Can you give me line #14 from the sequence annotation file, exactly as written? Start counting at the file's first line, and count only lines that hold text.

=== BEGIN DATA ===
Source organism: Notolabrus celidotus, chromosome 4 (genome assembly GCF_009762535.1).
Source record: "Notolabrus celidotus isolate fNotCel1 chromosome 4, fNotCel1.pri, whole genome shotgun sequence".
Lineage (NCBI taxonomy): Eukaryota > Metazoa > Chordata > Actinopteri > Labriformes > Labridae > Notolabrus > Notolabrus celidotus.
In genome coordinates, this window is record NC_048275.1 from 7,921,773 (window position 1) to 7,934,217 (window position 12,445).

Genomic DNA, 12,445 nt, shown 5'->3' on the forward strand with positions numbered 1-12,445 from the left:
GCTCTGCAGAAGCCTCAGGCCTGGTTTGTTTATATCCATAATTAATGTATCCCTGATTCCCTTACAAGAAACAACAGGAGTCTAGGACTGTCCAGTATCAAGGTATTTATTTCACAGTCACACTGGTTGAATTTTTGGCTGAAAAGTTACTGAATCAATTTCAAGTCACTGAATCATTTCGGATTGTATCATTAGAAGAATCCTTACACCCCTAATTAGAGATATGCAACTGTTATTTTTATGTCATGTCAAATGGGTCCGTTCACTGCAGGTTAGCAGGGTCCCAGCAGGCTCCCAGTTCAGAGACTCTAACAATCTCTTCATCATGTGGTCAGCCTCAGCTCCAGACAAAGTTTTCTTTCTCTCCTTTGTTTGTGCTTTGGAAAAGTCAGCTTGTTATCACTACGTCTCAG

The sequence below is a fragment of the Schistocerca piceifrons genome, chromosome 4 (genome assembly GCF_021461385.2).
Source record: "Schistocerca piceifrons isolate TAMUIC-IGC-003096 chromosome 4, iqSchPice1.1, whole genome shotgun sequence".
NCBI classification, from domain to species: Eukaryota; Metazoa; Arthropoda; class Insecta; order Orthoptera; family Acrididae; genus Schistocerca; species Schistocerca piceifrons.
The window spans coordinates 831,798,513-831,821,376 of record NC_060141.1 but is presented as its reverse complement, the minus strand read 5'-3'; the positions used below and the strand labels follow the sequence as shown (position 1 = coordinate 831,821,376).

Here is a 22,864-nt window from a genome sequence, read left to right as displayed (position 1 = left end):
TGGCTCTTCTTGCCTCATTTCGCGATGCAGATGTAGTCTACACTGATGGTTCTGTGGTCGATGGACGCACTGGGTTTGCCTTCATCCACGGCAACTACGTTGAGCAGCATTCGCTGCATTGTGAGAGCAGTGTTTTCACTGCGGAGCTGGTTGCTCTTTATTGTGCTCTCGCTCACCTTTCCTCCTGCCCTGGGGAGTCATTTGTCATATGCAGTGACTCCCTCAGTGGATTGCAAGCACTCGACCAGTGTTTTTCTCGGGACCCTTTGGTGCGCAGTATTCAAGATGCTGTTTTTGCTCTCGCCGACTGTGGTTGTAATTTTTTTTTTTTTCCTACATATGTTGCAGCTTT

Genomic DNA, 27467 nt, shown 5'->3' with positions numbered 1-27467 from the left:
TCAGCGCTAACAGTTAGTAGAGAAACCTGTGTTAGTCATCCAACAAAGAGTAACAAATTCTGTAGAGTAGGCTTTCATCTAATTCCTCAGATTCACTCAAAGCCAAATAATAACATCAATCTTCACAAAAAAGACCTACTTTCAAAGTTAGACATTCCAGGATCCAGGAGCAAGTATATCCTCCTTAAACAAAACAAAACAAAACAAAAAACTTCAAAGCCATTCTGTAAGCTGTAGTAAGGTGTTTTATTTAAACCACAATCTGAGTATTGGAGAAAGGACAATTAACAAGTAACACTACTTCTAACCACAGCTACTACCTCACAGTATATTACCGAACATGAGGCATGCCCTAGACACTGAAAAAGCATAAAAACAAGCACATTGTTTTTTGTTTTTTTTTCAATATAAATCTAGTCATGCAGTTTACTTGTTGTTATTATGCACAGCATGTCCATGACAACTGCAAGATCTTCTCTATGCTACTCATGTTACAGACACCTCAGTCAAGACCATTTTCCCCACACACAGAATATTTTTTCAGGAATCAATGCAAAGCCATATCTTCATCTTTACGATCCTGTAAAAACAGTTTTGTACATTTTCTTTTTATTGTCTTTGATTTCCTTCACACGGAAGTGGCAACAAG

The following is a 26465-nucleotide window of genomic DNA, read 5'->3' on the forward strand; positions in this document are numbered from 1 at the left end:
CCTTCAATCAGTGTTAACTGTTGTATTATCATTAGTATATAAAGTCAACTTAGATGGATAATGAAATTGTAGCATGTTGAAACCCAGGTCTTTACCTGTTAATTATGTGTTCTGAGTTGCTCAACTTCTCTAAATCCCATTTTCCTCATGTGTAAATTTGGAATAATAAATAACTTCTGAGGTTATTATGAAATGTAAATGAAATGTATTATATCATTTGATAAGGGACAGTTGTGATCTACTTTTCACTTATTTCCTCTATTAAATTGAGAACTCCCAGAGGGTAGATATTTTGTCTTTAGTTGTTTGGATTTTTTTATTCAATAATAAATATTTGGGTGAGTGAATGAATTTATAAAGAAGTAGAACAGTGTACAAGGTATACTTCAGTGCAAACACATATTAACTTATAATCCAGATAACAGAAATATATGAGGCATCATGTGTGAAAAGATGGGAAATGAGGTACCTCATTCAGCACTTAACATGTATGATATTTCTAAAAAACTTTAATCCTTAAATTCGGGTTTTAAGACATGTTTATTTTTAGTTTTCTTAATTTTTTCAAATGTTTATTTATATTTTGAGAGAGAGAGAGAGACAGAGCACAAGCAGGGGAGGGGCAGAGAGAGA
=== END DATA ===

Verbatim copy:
TCAGCGCTAACAGTTAGTAGAGAAACCTGTGTTAGTCATCCAACAAAGAGTAACAAATTCTGTAGAGTAGGCTTTCATCTAATTCCTCAGATTCACTCAAAGCCAAATAATAACATCAATCTTCACAAAAAAGACCTACTTTCAAAGTTAGACATTCCAGGATCCAGGAGCAAGTATATCCTCCTTAAACAAAACAAAACAAAACAAAAAACTTCAAAGCCATTCTGTAAGCTGTAGTAAGGTGTTTTATTTAAACCACAATCTGAGTATTGGAGAAAGGACAATTAACAAGTAACACTACTTCTAACCACAGCTACTACCTCACAGTATATTACCGAACATGAGGCATGCCCTAGACACTGAAAAAGCATAAAAACAAGCACATTGTTTTTTGTTTTTTTTTCAATATAAATCTAGTCATGCAGTTTACTTGTTGTTATTATGCACAGCATGTCCATGACAACTGCAAGATCTTCTCTATGCTACTCATGTTACAGACACCTCAGTCAAGACCATTTTCCCCACACACAGAATATTTTTTCAGGAATCAATGCAAAGCCATATCTTCATCTTTACGATCCTGTAAAAACAGTTTTGTACATTTTCTTTTTATTGTCTTTGATTTCCTTCACACGGAAGTGGCAACAAG